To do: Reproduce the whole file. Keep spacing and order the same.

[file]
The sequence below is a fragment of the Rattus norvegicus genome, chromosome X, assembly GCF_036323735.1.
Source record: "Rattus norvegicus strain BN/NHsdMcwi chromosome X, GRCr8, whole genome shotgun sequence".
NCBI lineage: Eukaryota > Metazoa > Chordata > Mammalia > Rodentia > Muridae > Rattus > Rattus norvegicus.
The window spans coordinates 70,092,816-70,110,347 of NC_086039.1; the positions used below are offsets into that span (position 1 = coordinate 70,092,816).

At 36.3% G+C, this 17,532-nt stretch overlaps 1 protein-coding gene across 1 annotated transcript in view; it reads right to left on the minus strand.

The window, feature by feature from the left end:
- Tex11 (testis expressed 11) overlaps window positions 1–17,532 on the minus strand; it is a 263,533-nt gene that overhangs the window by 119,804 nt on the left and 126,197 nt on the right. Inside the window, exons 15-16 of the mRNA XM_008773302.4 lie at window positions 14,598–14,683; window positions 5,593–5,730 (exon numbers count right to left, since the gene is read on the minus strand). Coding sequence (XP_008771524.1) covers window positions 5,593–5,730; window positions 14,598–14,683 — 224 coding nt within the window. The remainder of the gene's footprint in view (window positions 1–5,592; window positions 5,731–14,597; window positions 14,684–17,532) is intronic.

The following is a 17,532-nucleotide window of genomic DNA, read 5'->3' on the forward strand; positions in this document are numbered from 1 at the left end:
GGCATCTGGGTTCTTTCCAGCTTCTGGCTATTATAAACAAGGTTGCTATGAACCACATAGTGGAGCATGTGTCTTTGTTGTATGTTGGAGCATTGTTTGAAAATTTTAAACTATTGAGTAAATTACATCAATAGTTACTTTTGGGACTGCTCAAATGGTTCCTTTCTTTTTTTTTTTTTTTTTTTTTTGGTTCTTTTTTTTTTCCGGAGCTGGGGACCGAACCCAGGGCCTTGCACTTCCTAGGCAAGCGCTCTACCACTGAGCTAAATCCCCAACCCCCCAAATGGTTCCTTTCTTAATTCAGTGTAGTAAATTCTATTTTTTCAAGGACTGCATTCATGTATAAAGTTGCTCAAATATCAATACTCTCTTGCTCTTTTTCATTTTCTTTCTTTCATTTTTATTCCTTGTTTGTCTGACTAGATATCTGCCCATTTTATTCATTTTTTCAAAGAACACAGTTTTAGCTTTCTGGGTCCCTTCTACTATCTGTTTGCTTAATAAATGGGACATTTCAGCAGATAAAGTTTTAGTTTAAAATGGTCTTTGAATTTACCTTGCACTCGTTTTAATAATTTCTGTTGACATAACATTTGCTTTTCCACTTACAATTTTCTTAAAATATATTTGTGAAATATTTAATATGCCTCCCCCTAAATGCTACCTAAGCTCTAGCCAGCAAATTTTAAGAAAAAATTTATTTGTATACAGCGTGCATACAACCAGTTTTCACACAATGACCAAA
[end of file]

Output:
The sequence below is a fragment of the Rattus norvegicus genome, chromosome X, assembly GCF_036323735.1.
Source record: "Rattus norvegicus strain BN/NHsdMcwi chromosome X, GRCr8, whole genome shotgun sequence".
NCBI lineage: Eukaryota > Metazoa > Chordata > Mammalia > Rodentia > Muridae > Rattus > Rattus norvegicus.
The window spans coordinates 70,092,816-70,110,347 of NC_086039.1; the positions used below are offsets into that span (position 1 = coordinate 70,092,816).

At 36.3% G+C, this 17,532-nt stretch overlaps 1 protein-coding gene across 1 annotated transcript in view; it reads right to left on the minus strand.

The window, feature by feature from the left end:
- Tex11 (testis expressed 11) overlaps window positions 1–17,532 on the minus strand; it is a 263,533-nt gene that overhangs the window by 119,804 nt on the left and 126,197 nt on the right. Inside the window, exons 15-16 of the mRNA XM_008773302.4 lie at window positions 14,598–14,683; window positions 5,593–5,730 (exon numbers count right to left, since the gene is read on the minus strand). Coding sequence (XP_008771524.1) covers window positions 5,593–5,730; window positions 14,598–14,683 — 224 coding nt within the window. The remainder of the gene's footprint in view (window positions 1–5,592; window positions 5,731–14,597; window positions 14,684–17,532) is intronic.

The following is a 17,532-nucleotide window of genomic DNA, read 5'->3' on the forward strand; positions in this document are numbered from 1 at the left end:
GGCATCTGGGTTCTTTCCAGCTTCTGGCTATTATAAACAAGGTTGCTATGAACCACATAGTGGAGCATGTGTCTTTGTTGTATGTTGGAGCATTGTTTGAAAATTTTAAACTATTGAGTAAATTACATCAATAGTTACTTTTGGGACTGCTCAAATGGTTCCTTTCTTTTTTTTTTTTTTTTTTTTTTGGTTCTTTTTTTTTTCCGGAGCTGGGGACCGAACCCAGGGCCTTGCACTTCCTAGGCAAGCGCTCTACCACTGAGCTAAATCCCCAACCCCCCAAATGGTTCCTTTCTTAATTCAGTGTAGTAAATTCTATTTTTTCAAGGACTGCATTCATGTATAAAGTTGCTCAAATATCAATACTCTCTTGCTCTTTTTCATTTTCTTTCTTTCATTTTTATTCCTTGTTTGTCTGACTAGATATCTGCCCATTTTATTCATTTTTTCAAAGAACACAGTTTTAGCTTTCTGGGTCCCTTCTACTATCTGTTTGCTTAATAAATGGGACATTTCAGCAGATAAAGTTTTAGTTTAAAATGGTCTTTGAATTTACCTTGCACTCGTTTTAATAATTTCTGTTGACATAACATTTGCTTTTCCACTTACAATTTTCTTAAAATATATTTGTGAAATATTTAATATGCCTCCCCCTAAATGCTACCTAAGCTCTAGCCAGCAAATTTTAAGAAAAAATTTATTTGTATACAGCGTGCATACAACCAGTTTTCACACAATGACCAAA